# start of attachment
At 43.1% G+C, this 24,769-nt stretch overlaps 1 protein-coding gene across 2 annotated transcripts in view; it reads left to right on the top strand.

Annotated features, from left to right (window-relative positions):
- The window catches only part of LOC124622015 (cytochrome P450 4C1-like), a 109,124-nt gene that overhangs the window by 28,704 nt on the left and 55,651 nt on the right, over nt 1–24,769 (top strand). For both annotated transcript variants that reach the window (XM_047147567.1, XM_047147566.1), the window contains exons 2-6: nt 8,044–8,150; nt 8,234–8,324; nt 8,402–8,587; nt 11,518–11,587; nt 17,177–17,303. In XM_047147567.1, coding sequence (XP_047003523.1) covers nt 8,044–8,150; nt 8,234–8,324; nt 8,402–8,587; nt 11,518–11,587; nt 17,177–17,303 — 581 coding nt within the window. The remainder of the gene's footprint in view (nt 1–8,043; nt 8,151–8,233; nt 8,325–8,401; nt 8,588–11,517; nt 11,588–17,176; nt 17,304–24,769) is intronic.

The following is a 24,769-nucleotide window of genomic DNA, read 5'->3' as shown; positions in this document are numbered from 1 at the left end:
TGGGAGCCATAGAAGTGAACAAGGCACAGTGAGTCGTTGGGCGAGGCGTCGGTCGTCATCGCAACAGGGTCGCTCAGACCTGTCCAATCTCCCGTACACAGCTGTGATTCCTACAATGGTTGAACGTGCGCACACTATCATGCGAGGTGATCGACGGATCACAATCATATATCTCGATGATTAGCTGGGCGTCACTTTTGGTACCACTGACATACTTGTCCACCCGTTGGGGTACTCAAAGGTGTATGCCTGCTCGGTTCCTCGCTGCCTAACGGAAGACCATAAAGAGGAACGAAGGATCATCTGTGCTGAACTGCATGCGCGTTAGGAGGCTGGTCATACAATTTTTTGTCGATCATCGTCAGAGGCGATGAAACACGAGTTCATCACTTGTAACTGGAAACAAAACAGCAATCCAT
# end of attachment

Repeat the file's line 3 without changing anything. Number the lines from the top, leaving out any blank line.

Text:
- The window catches only part of LOC124622015 (cytochrome P450 4C1-like), a 109,124-nt gene that overhangs the window by 28,704 nt on the left and 55,651 nt on the right, over nt 1–24,769 (top strand). For both annotated transcript variants that reach the window (XM_047147567.1, XM_047147566.1), the window contains exons 2-6: nt 8,044–8,150; nt 8,234–8,324; nt 8,402–8,587; nt 11,518–11,587; nt 17,177–17,303. In XM_047147567.1, coding sequence (XP_047003523.1) covers nt 8,044–8,150; nt 8,234–8,324; nt 8,402–8,587; nt 11,518–11,587; nt 17,177–17,303 — 581 coding nt within the window. The remainder of the gene's footprint in view (nt 1–8,043; nt 8,151–8,233; nt 8,325–8,401; nt 8,588–11,517; nt 11,588–17,176; nt 17,304–24,769) is intronic.